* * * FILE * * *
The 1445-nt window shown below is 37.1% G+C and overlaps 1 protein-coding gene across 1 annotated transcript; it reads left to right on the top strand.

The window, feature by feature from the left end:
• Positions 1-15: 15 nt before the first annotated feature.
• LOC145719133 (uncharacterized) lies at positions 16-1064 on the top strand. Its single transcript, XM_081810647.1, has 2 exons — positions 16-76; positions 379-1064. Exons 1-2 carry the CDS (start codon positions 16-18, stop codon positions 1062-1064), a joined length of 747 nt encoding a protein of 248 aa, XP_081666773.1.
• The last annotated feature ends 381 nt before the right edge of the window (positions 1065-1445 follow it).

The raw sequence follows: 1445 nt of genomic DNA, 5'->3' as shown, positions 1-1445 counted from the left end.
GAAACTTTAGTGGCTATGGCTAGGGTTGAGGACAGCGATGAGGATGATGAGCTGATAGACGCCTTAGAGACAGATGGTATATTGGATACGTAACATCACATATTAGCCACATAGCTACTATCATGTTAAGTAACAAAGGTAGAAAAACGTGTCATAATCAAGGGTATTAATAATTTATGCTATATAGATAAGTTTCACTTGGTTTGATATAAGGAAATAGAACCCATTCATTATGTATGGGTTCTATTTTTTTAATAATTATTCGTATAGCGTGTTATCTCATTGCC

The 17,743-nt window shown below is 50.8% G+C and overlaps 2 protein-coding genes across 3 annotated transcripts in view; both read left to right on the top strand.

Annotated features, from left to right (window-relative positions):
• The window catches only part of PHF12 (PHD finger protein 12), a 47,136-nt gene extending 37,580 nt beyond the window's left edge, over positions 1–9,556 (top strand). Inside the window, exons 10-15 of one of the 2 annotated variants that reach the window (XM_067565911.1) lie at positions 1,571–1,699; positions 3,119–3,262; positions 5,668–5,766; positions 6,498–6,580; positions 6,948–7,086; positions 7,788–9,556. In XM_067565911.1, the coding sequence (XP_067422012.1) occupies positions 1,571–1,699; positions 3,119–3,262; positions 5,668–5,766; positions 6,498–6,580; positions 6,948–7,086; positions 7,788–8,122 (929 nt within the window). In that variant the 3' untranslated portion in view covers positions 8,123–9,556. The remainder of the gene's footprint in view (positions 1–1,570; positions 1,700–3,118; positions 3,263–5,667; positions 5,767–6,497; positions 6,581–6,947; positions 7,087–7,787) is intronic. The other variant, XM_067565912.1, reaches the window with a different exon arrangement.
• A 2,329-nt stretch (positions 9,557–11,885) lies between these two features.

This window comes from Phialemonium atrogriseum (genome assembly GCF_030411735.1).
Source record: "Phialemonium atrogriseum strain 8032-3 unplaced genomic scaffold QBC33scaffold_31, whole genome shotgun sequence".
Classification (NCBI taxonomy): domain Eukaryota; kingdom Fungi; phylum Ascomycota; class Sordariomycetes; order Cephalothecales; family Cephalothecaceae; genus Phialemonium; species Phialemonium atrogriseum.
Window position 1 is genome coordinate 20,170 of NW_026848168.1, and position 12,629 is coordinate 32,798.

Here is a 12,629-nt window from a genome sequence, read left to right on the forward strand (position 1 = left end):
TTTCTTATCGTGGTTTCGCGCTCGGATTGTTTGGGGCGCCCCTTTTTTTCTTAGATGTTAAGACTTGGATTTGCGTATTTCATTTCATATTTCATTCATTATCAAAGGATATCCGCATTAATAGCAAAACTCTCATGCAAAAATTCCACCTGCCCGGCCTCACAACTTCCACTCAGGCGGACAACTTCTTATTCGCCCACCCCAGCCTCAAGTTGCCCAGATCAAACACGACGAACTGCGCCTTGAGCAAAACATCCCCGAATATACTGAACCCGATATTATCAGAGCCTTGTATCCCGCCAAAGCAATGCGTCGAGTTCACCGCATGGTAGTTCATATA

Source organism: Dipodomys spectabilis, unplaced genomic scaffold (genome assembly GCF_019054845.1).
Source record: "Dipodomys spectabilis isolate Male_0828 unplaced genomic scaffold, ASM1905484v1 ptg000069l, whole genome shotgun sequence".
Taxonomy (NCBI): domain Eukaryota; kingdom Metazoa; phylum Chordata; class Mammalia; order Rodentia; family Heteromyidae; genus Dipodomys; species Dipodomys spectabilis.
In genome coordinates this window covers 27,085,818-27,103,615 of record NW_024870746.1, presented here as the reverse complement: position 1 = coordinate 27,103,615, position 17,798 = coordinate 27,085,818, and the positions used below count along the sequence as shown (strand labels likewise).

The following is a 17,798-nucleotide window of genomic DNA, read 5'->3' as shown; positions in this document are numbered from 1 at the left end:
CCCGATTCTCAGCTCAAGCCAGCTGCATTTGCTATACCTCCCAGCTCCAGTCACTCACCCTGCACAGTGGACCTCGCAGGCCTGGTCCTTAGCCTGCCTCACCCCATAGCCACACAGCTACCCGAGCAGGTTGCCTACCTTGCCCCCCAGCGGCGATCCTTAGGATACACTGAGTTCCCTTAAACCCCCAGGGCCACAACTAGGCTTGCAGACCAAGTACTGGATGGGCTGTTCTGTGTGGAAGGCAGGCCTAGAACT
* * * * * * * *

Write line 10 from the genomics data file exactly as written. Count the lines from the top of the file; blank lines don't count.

• The window catches only part of PHF12 (PHD finger protein 12), a 47,136-nt gene extending 37,580 nt beyond the window's left edge, over positions 1–9,556 (top strand). Inside the window, exons 10-15 of one of the 2 annotated variants that reach the window (XM_067565911.1) lie at positions 1,571–1,699; positions 3,119–3,262; positions 5,668–5,766; positions 6,498–6,580; positions 6,948–7,086; positions 7,788–9,556. In XM_067565911.1, the coding sequence (XP_067422012.1) occupies positions 1,571–1,699; positions 3,119–3,262; positions 5,668–5,766; positions 6,498–6,580; positions 6,948–7,086; positions 7,788–8,122 (929 nt within the window). In that variant the 3' untranslated portion in view covers positions 8,123–9,556. The remainder of the gene's footprint in view (positions 1–1,570; positions 1,700–3,118; positions 3,263–5,667; positions 5,767–6,497; positions 6,581–6,947; positions 7,087–7,787) is intronic. The other variant, XM_067565912.1, reaches the window with a different exon arrangement.